Figure 1: Left a mesh network with p2p connections. In the center a MCU and on the right a SFU.
As mentioned above both a mesh network and a SFU have their advantages and therefore we implemented both concepts. In this section we want to give a brief overview of our protocol description.
The general idea is that a group-call is established in the context of a multi-user chat (MUC) room. Those rooms can be configured in various way, but in order to establish p2p connections we require that every participant reveal their real Jabber ID (JID). This means the room has to be non-anonymous. In addition we think it's a good idea to know who can participate in a call and therefore we provide group-calls only in closed (members-only) rooms. To establish one-to-one media sessions between users we use the popular Jingle (XEP-0166) XEP.
Figure 2: Message flow for a mesh network on the left side and for the use of a SFU on the right side.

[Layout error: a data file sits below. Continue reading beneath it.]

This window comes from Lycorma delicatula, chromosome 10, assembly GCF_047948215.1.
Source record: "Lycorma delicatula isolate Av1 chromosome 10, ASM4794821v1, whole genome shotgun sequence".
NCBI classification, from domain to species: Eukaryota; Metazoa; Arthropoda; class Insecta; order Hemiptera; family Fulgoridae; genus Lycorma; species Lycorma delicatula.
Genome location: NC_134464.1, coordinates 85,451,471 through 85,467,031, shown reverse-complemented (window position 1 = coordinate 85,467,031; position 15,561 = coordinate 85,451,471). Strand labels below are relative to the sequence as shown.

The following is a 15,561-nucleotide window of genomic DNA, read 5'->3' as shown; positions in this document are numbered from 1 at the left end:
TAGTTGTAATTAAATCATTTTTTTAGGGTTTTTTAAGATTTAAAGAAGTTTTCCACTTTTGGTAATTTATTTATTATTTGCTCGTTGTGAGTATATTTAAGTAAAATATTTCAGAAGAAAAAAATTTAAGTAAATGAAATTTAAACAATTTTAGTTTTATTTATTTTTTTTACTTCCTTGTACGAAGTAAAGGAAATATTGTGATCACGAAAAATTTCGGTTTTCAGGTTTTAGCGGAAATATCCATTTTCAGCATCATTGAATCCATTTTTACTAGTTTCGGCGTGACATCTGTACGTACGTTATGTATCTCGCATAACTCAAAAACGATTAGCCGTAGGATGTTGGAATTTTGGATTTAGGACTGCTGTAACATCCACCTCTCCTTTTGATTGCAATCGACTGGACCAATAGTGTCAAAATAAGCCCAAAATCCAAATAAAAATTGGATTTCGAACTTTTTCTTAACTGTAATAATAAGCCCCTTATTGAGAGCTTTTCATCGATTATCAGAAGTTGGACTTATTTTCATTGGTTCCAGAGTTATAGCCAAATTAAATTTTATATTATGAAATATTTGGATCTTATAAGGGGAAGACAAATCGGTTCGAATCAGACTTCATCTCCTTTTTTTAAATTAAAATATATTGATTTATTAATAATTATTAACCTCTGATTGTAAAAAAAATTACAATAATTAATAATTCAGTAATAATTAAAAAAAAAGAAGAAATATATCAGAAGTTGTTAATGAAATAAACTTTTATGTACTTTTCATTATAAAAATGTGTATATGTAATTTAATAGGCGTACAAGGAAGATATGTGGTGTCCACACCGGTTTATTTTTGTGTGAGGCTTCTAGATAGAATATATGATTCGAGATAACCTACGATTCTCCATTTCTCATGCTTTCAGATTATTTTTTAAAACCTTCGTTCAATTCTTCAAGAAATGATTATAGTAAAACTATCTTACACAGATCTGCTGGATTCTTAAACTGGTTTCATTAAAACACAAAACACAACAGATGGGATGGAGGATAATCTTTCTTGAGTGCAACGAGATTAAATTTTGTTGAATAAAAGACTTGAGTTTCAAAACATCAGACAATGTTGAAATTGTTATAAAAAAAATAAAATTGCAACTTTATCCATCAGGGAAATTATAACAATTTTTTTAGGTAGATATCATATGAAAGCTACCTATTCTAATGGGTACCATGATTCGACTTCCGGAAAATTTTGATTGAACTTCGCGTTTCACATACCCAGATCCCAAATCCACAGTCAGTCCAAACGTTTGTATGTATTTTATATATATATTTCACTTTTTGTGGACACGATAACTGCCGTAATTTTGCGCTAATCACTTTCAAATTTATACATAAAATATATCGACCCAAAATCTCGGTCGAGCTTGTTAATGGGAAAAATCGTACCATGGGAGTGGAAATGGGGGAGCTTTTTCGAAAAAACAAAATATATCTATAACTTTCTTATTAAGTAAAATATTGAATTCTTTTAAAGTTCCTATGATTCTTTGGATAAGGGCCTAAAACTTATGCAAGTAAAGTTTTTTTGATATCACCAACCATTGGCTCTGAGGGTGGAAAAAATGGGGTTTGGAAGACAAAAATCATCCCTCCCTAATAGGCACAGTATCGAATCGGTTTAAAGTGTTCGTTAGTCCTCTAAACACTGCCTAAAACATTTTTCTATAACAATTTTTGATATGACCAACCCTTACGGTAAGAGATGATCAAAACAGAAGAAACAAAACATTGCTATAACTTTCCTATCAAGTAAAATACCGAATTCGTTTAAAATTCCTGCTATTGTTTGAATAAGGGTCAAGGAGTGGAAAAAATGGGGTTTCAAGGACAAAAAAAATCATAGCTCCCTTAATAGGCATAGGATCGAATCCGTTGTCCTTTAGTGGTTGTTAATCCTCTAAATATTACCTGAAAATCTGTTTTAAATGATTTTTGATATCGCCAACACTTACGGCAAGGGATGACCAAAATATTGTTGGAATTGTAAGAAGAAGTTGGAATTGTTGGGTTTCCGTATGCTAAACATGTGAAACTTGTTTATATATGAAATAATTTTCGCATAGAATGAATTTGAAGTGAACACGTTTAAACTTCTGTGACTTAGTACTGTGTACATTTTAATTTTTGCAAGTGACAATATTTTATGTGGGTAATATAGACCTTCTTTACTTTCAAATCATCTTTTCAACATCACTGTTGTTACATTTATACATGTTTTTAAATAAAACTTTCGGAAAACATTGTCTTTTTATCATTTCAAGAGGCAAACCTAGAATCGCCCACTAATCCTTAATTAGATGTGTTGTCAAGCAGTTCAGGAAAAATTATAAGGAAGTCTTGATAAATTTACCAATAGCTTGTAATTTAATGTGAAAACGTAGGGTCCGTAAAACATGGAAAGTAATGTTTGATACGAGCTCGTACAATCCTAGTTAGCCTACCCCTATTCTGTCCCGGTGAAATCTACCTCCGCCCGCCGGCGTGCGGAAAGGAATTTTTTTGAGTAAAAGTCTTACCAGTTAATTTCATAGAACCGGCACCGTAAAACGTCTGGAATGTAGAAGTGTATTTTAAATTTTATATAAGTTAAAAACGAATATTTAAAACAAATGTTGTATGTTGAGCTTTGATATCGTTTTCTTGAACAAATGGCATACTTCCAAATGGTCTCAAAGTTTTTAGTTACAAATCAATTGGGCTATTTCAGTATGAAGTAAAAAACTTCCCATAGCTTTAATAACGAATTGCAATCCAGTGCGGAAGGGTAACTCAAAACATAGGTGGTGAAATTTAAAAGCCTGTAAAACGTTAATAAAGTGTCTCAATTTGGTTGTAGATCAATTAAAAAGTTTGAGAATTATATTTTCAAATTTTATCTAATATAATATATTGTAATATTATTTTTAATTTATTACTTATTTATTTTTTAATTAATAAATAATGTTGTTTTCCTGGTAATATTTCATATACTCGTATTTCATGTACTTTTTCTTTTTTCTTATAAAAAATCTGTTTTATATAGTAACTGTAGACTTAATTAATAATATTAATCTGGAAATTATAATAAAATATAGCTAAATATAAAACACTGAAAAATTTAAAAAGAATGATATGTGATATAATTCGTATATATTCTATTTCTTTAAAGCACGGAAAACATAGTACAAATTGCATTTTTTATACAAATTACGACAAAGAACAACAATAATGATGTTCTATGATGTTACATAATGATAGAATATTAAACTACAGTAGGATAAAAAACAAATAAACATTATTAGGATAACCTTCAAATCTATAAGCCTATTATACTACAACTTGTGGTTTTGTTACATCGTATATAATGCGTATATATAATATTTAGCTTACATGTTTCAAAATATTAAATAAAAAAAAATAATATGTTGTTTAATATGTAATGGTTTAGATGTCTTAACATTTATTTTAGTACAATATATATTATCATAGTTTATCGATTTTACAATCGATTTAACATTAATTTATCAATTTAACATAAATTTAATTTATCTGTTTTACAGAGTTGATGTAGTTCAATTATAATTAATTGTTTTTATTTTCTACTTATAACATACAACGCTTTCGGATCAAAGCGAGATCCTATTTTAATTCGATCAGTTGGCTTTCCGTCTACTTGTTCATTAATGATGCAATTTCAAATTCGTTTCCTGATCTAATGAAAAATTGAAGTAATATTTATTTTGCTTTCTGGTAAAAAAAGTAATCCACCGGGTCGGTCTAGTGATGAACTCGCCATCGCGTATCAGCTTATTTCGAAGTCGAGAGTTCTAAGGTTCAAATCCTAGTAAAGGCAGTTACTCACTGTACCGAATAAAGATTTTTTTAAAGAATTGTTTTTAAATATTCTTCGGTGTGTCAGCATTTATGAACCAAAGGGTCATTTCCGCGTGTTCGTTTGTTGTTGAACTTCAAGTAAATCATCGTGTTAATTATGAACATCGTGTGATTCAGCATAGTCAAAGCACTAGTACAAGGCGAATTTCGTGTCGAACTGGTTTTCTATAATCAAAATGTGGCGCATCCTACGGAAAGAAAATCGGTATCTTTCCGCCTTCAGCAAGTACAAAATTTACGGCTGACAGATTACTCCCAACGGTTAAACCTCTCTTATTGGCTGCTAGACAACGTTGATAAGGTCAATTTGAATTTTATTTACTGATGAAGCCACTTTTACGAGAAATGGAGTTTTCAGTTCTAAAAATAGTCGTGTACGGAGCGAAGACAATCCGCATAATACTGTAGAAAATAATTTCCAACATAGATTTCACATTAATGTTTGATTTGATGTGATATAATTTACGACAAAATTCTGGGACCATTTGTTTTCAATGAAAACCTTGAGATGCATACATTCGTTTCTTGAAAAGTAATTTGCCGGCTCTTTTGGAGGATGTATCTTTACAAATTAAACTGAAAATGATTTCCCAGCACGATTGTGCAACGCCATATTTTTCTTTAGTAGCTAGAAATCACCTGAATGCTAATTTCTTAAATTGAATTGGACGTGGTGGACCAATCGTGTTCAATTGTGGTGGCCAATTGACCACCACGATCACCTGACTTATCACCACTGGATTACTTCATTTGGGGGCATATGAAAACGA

To start a group-call in a peer-to-peer variant someone has to propose a new group-call in the room. Every member who wants to participate should therefore start to establish connections to all other members. To know who wants to participate we adopted Jingle Message Initiation (XEP-0353) for the use in MUC rooms (lets call it JMUCI). Similar to the original protocol a new session is started by sending a PROPOSE message in the room with a random (UUID) session id. Every member can answer with either a ACCEPT or REJECT message to signal their acceptance or rejection to the call. Since all messages in a room are distributed to all members in the same order, we use the order of acceptance as guidance to select which user starts a new Jingle session with each other. This helps to establish only one connection between every member tuple. To have a relation between the MUC session negotiation and Jingle sessions, we require that every Jingle session id is prefixed with the JMUCI ID.